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The development of thought on Frankenstein It is a story of horrors that has been, over time, adopted into cinema and television alike. However, the original story of Frankenstein written by Mary Wollstonecraft Shelley from 1816 to 1817

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Introduction

The development of thought on Frankenstein It is a story of horrors that has been, over time, adopted into cinema and television alike. However, the original story of Frankenstein written by Mary Wollstonecraft Shelley from 1816 to 1817 in Geneva Switzerland differs greatly from its Hollywood renditions. When published in 1818, the 19 year old's story was highly criticized for its style and many different critics offered interpretations based on the popular critical theories of the time. Although all critics of Frankenstein have slightly different views, many of them do express similar points. Croker and the writer from The British Critic express their contempt for the novel in general. Sir Walter Scott, Birkhead, Goldberg and Miyoshi examine it in greater detail and compare it with other great writings of the time. Moer examines the details of Mary Shelley's life and how they are represented in the novel. Among these critiques of Frankenstein and its author different critical approaches are used, such as Mimetic, including feminism and Expressive. Through each of these critical approaches it can be seen that with the passing of time there is more consideration for the details of the novel and it's innovative nature with less concern and complaint about the sex of the author. Croker's 1818 review is an example of one of the earlier, harsher reviews. Considering the fact that he is writing in the Romantic era it is not surprising that Croker attributes the elements of the novel to the author's state of mind and not to external factors, the audience or the subconscious. However, his lack of appreciation for the fantastical is not expected. He subjectively critiques Mary's novel and state's it to be "a tissue of horrible and disgusting absurdity..." ...read more.

Middle

Goldberg sees Godwin's theory that "no being can be either virtuous, or vicious, who has no opportunity of influencing the happiness of others"(279) reflected in Frankenstein. In this assumption he is most likely referring to the Monster and the way in which his true character, whether vicious or virtuous is determined only by the emotions of those he observes and interacts with. Goldberg goes on to say that he does not however, believe that Shelley simply took the ideas of others and molded her story accordingly. Goldberg concludes his comprehensive review and study of Frankenstein with a response to a claim that the loneliness in the novel is representative of Shelley's own loneliness. He notes that it is more obviously symbolic of early nineteenth century England, removing the personal from this review. It is possible to see why he thought this way, since the early nineteenth century followed the age of enlightenment, which was obsessed with invention and the scientific; and Mary Shelley's novel presents the horrors that evolve from such an obsession. It could be said that her novel acts as a warning for those interested in the scientific. Miyoshi's 1969 examination of The Divided Self theory in reference to Frankenstein reiterates the ideas of previous critics with a deeper focus on the context in which the novel was written. His critical approach is mimetic in its obsession with the influence of society on the work. It is also expressive in its insistence on realism. He agrees with Goldberg that Shelley's upbringing had a profound effect on her writing. He emphasizes the duality between Frankenstein and Walton and suggests that after Victor's death, Walton's remaining life is an extension of Frankenstein's life and what he could have had. ...read more.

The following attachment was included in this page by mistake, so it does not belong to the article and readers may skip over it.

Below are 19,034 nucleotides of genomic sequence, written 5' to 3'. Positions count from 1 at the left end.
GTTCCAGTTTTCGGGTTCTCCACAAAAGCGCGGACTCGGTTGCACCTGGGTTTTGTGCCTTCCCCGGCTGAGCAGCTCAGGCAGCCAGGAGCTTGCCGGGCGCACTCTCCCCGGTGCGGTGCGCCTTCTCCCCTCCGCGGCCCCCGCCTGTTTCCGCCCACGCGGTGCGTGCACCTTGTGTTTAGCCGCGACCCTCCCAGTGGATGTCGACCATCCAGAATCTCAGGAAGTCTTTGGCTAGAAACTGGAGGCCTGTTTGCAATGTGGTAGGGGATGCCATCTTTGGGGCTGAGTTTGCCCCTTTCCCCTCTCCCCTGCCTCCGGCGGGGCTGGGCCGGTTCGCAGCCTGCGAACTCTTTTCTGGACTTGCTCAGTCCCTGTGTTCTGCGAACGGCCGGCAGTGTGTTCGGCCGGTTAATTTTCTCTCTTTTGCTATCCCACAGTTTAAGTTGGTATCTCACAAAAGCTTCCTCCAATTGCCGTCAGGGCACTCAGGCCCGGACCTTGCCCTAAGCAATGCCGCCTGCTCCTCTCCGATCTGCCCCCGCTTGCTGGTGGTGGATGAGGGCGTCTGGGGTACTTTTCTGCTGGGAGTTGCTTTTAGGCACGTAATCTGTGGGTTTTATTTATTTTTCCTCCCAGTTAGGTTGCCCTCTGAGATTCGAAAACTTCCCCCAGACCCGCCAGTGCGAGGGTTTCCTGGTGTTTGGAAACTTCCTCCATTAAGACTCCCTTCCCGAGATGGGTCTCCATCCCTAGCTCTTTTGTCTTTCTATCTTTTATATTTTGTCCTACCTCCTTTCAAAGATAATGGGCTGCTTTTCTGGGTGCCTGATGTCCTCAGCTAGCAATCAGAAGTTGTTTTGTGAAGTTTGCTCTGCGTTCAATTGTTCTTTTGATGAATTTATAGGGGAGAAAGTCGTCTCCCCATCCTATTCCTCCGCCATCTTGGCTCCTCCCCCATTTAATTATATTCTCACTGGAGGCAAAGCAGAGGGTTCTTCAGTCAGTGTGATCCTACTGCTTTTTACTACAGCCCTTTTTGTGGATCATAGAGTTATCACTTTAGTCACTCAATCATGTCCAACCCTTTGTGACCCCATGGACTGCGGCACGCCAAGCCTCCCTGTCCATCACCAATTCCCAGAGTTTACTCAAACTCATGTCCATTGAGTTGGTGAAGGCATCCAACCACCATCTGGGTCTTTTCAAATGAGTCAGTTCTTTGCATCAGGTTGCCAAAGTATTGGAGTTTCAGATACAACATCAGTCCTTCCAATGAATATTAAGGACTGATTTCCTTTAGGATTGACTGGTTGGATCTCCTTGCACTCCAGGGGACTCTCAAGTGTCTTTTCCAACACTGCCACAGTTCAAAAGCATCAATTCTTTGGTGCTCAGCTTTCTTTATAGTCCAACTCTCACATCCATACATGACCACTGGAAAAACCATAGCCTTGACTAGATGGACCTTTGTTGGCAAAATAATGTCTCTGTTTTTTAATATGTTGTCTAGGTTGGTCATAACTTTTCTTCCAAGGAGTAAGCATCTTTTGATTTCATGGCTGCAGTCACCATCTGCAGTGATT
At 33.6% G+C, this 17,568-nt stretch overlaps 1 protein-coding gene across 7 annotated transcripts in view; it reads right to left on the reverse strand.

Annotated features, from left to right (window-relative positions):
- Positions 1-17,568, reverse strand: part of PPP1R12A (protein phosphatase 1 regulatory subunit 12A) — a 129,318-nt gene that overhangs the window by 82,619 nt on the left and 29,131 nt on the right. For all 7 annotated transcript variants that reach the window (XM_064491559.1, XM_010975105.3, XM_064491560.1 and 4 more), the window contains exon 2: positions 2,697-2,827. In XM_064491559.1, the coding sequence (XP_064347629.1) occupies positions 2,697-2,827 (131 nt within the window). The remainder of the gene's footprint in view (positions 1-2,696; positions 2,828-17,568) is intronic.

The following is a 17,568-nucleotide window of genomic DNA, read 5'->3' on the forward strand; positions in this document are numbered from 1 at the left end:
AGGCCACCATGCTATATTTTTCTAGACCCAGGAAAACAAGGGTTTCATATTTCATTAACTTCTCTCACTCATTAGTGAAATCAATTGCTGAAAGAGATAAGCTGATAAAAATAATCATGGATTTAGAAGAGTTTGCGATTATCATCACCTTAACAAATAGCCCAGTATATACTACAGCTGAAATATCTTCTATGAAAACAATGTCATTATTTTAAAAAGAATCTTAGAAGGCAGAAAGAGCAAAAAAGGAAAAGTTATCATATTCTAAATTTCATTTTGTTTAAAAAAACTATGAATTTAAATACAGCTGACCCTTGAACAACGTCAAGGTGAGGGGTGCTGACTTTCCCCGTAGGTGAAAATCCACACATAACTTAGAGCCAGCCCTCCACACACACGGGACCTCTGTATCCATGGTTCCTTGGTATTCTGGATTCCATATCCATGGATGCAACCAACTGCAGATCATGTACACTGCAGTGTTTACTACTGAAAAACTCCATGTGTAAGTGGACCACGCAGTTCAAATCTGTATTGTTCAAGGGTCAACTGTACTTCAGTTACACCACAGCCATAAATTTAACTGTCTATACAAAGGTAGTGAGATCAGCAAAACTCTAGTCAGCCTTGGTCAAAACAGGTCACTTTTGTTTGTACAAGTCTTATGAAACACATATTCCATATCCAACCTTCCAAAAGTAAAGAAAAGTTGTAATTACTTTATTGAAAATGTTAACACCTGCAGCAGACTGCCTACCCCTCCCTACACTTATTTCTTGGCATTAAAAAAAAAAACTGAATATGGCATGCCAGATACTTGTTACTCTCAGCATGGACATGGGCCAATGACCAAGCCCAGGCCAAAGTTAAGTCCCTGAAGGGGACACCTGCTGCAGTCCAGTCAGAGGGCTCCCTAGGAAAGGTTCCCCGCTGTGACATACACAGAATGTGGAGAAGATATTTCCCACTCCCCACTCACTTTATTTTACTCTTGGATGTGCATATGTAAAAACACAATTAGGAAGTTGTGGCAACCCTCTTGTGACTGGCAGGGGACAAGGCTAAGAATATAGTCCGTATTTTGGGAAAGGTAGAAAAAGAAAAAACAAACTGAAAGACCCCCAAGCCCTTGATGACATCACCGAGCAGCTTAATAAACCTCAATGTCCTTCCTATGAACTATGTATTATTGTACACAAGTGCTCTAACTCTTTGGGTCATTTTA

Conclusion

Moer worked to find connections between events in the novel and Mary's personal life. Whereas a formalist would have ignored these personal connections and assumed that the story had been produced from the author's subconscious for the sake of the public. Although most of these critics reveal mimetic criticism and romantic ideas each of them branch out into a different area of mimesis and produce varying and even contrary reviews of Frankenstein. For example, Moer's interpretation would seem far-fetched for some critics, such as Croker and Scot considering that they were not even aware that the author was female. Perhaps the great focus these critics give to the external world and its connections to literature explains the eventual development of the New Criticism, which focuses entirely on the work itself. Whether or not this is true, it is easy to see that Mary Shelley's reviews have become more personal and in-depth since the harsh and unbending reviews of critics in the year of its release. Work's Cited Page 1. Croker John, Wilson. "Frankenstein; or, The Modern Prometheus." The Quarterly Review. Volume XV111, No. XXXV1. January, 1818. 2. Scott, Sir Walter. "Frankenstein; or The Modern Prometheus: A Novel." Blackwood's Edinburgh Magazine. Volume 11, No. X11. March, 1818. 3. "A review of Frankenstein; or The Modern Prometheus". The British Critic. Volume 1X. April, 1818. 4. Scott, Sir Walter. "On the Supernatural in Fictitious Composition: And Particularly on the Works of Hoffmann." The Foreign Quarterly Review. Volume 1. No. 1. July, 1827. 5. Goldberg, M.A. "Moral and Myth in Mrs. Shelley's Frankenstein". Keats-Shelley Journal. Volume 8. Winter, 1959. 6. Miyoshi, Masao. "The Logic of Passion: Romanticism." The Divided Self: A Perspective on the Literature of the Victorians. New York University Press. 1969. 7. Moers, Ellen. "Female Gothic: The Monster's Mother." The New York York Review of Books. Volume XX1. No. 4. March 21, 1974. ...read more.

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